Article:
It is the ornaments which according to Margaret Urquhart, ‘form the most significant part of a woman’s dress’. Vivid descriptions given could attract the attention of women back home. This created an idea of prosperity, richness and wealth of the Indian princely ladies. Thus further creating an idea of it being either their cultural compulsion or personal desire.25 Poor people wore jewellery too but of other metals like brass and silver. By describing this they created an idea of the beauty of an Indian woman – both the rich and the poor – and how they tried to enhance their beauty by wearing profuse jewellery. Similar such sentiments are echoed in the writings of Lady Anne Wilson who describes her hostess; a middle class woman whose entire family savings hung as silver ornaments on her but the room she lived in looked quite barren. This made Anne sigh on how ‘Poor things, their luxuries end with their ornaments’.26

The representations of the native people in these writings created an idea of the people of the Orient – commonly referred to as the ‘natives’ or Indians. Be it a queen or a princess, a young boy in attendance or an old man of 70 years – the common trait observed in all these descriptions was that of the intelligence of these people.27 Lang comments thus on the acting skills of the Indians – ‘There are no such actors in the world as the people of Hindostan’.28 He describes a mature conversation he has with a six year old boy commenting on the wickedness of a man beating up a dear looking woman. Lang’s opinion of the little boy speaks very high of the Indian children. He said, ‘Charles Lamb says that the children of the poor are adults from infancy. The same may be said of the children of the rich in India’.29

Women writers described the physical features of the people of India, more so of the royalty, as well as how intelligent and charming they were and their disposition being very pleasant and dignified displaying as much grace as an English princess.30 This went on to create an idea of the women of the royal families. At the same time we also come across opinions wherein the position of the Hindu woman in society is not like it is accorded to women in Europe and America; ‘but she is by no means as degraded as is so frequently represented by travellers……’.31 This is a clear example to show us how in some cases the people of India were misrepresented through writings of some of the travellers leading to the creation of a negative idea back home. This idea was primarily caused due to the misunderstanding of the Indian society by the travellers as the Indian culture was different from theirs.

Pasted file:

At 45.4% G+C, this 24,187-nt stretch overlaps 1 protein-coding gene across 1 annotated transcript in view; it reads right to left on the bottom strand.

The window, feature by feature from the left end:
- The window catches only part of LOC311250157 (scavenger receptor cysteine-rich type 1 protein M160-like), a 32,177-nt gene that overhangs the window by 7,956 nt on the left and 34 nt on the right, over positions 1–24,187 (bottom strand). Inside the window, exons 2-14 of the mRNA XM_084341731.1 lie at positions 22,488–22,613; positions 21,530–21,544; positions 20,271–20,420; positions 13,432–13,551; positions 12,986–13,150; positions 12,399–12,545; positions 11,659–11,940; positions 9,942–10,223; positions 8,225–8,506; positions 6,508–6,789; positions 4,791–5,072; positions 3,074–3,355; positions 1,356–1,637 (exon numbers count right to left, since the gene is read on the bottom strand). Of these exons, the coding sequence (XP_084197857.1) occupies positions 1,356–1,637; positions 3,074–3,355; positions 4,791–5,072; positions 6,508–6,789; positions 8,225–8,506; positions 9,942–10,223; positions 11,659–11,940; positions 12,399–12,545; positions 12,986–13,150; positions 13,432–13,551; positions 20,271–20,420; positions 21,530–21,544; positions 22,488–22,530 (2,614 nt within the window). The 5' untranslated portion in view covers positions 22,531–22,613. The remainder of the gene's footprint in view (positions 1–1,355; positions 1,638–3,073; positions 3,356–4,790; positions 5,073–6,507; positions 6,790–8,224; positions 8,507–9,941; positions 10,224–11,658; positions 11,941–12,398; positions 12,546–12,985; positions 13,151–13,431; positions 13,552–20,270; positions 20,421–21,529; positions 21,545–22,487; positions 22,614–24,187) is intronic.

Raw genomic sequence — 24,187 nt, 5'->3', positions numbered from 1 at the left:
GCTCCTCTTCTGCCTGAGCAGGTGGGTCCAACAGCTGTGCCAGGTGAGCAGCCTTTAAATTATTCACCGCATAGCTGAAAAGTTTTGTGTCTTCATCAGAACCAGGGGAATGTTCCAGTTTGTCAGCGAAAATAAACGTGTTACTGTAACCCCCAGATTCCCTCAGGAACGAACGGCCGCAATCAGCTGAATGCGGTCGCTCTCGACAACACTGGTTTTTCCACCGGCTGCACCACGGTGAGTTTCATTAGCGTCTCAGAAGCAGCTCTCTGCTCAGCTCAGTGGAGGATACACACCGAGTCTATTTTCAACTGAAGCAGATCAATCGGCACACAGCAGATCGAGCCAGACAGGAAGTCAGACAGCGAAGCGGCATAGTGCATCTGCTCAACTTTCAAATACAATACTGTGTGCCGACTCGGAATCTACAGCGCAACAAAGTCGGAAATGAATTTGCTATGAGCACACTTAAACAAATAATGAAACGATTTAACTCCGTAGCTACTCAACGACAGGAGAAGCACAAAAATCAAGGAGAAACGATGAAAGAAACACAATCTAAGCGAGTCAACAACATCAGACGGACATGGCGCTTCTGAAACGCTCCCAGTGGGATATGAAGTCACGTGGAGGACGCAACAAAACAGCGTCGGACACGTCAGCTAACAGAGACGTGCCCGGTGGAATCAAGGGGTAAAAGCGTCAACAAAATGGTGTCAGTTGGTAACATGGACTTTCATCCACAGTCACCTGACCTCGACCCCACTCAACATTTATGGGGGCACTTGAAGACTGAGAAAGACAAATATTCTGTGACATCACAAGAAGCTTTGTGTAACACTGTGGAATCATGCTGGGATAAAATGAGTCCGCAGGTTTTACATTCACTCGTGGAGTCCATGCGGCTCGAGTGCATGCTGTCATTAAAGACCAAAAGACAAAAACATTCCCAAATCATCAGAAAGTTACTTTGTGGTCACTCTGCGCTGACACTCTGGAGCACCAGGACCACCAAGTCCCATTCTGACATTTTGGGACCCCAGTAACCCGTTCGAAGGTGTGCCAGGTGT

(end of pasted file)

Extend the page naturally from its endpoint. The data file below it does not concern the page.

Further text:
Lang also mentions an interesting experience he had with a native doctor who cures him of his illness by ‘locking his eyes’ and mesmerising him which reduces the pain of the patient but causes some distress to the doctor himself.32 It is through writings like these that the idea of the land and people of India being mysterious and full of awe are created.

P. J. Marshall in his edited book “The British Discovery of Hinduism in the Eighteenth Century” discusses the dilemma faced by the Europeans, both travellers and missionaries in their understanding of the philosophy of Hinduism as a religion in contrast to Christianity. He says that ‘Even if some intellectual curiosity about Hinduism was aroused, the attitude of the great mass of Europeans who came into contact with it was always either ridicule or disgust. Books were filled with accounts of a multiplicity of deities, repellent images and barbarous customs. Most early travellers concluded that the Hindus were no more than idolaters, worshipping images or natural objects.’ The British deplored the religious practices and rituals of Hinduism. In the initial stages when they did not understand the religion fully they criticised it but after studying it in detail they understood the element of spiritualism in Hinduism and its metaphysical nature which they praised. So, to the British, the philosophy of Hinduism was great though its practices were appalling. Generally, they observed that though many Hindus performed the rites and rituals of this polytheistic religion, yet some of the Hindus believed in the existence of one Supreme Being controlling everything which therefore had to be worshipped. They were most critical of the religious practices due to those being irrational to the British mind. It was because of their writings the picture of Hinduism created outside was that of the religion being inferior to Christianity.33